With summer around the corner, many military families are gearing up for a Permanent Change of Station, or PCS, move. Here are a few tips to help make your moving experience a little less stressful and a lot more productive.

Tip 1: Be Proactive.

As soon as you have orders in hand, start setting up appointments. Make an appointment with the transportation office first because it can be tough to schedule dates during peak moving season, which is typically May-August. Make a list of all of your current bills and find out how to close your accounts. Services you’ll need to shut off include electricity, water, gas, phone, cable, Internet and garbage. You may also have recurring services with pest control or lawn care companies you’ll need to cancel. Don’t forget to call the housing office if you’re living on post or your property management company if you’re renting. Many need at least 30 days notice and may require a copy of your orders.

Tip 2: Get organized.

Have a central location for all of your paperwork. Use a binder with page protector sheets, which are perfect for holding receipts that can be reimbursed later. Keep several copies of your orders in the binder and attach a checklist at the front to keep track of completed tasks and upcoming appointments. You should also keep your personal documents like passports, birth certificates and social security cards with you when you travel. You may want to keep these in a separate folder at first and combine them when you hit the road.

Tip 3: Be financially savvy.

The average military family has $1,725 of non-reimbursable expenses each time they move. Outline a budget in advance to ensure you’ll have enough spending money. In some cases, a do-it-yourself move can actually make you money. Weigh the pros and cons to decide which type of move is best for you.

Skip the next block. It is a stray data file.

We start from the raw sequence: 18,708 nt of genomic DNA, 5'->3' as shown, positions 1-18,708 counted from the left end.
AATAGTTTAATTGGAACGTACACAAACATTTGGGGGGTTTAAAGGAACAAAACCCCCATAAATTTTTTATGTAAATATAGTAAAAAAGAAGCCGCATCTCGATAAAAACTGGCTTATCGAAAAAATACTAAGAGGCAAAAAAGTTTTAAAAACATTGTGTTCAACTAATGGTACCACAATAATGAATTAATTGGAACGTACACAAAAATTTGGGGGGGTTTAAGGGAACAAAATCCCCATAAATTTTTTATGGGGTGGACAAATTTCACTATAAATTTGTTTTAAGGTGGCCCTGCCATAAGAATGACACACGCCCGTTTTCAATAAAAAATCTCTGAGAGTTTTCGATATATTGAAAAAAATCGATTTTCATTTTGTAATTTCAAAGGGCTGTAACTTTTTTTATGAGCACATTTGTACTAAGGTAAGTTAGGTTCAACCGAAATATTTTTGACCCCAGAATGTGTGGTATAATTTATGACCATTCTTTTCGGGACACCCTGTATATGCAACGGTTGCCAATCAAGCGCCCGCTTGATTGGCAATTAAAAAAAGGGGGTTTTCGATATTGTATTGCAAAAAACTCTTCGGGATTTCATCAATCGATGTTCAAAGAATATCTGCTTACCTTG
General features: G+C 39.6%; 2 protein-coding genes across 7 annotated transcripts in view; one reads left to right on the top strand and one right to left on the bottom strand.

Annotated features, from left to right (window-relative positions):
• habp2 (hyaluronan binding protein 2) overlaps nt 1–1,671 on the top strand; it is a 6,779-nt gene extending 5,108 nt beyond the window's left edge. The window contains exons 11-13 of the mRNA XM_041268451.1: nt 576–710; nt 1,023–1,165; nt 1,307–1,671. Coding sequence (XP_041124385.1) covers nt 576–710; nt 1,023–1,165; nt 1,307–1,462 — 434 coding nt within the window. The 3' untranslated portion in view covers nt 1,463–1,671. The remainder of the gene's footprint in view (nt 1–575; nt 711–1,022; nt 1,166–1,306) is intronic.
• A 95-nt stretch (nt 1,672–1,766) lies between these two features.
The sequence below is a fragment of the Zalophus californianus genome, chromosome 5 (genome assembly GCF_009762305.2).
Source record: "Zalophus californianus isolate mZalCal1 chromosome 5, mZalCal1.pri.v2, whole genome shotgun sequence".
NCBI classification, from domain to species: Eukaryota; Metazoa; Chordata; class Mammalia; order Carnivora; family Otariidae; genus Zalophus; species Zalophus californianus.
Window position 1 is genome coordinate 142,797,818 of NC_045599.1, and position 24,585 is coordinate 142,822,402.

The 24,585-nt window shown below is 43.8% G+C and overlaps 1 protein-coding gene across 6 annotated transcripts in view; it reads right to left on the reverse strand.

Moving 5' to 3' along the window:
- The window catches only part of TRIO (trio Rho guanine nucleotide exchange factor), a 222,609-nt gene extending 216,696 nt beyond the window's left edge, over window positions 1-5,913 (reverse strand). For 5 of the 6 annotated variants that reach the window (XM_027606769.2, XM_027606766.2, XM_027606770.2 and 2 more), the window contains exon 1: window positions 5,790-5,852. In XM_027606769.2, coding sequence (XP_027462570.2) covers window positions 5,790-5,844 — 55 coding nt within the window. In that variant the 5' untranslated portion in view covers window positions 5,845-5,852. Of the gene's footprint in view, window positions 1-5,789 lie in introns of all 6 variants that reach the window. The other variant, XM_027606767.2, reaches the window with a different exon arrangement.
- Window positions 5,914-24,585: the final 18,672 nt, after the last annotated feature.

Tip 4: Remember your pets.

The military does not pay to move your pet so if you’re moving overseas, you’ll need to do some research on plane tickets. This could mean driving to a different airport to get a direct flight or using a pet flight service. If you’re driving, locate pet-friendly hotels along the route. If you decide you can’t take your pet, find a shelter or a friend who will take the animal.

Tip 5: Prep for the Movers.

Before the movers arrive at your doorstep, prep your household. Throw away broken items and trash, put together a donation pile and clean your outdoor equipment like grills and bicycles. Put all of the items you plan on moving yourself into one closet or room and clearly label them “do not pack.” It’s recommended you carry major valuables like jewelry in your suitcase. Also, be sure to include cleaning supplies and toilet paper in your stash. You can also pre-pack to a certain extent. Wrapping your full utensil trays with plastic wrap and putting clean linens in giant plastic bags are great ways to keep things clean and cut down on work when you arrive at your new house. You may also want to walk through your house with a camera to document your belongings. This could be as simple as getting shots of major electronics and serial numbers or taking the time to flip through all of your DVDs. When your movers arrive, show them where the cold drinks are and tell them to help themselves. It’s also nice to provide them with lunch if you have the means. Most importantly, treat them with respect and they’ll treat you and your belongings that much better.

Tip 6: Do your research.

When you find out where you’re moving, start doing some research on the area. If you have children, you’ll want to look for the best school districts. If you want to move on post, you should call the housing office in case you need to get on a wait list. If you’re a social butterfly or have anxiety about leaving friends, look up some local social groups or athletic programs offered by the city.

Overall, the best thing you can do to have a smooth move is keep a positive attitude. The whole process is incredibly stressful, but try to focus on the positives. You’ll get to explore a new city. You might be able to make some extra money from the move. And hey, at least you don’t have to pack everything yourself.

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Jennifer Cary is a freelance writer, blogger and former government employee. You can visit her website here.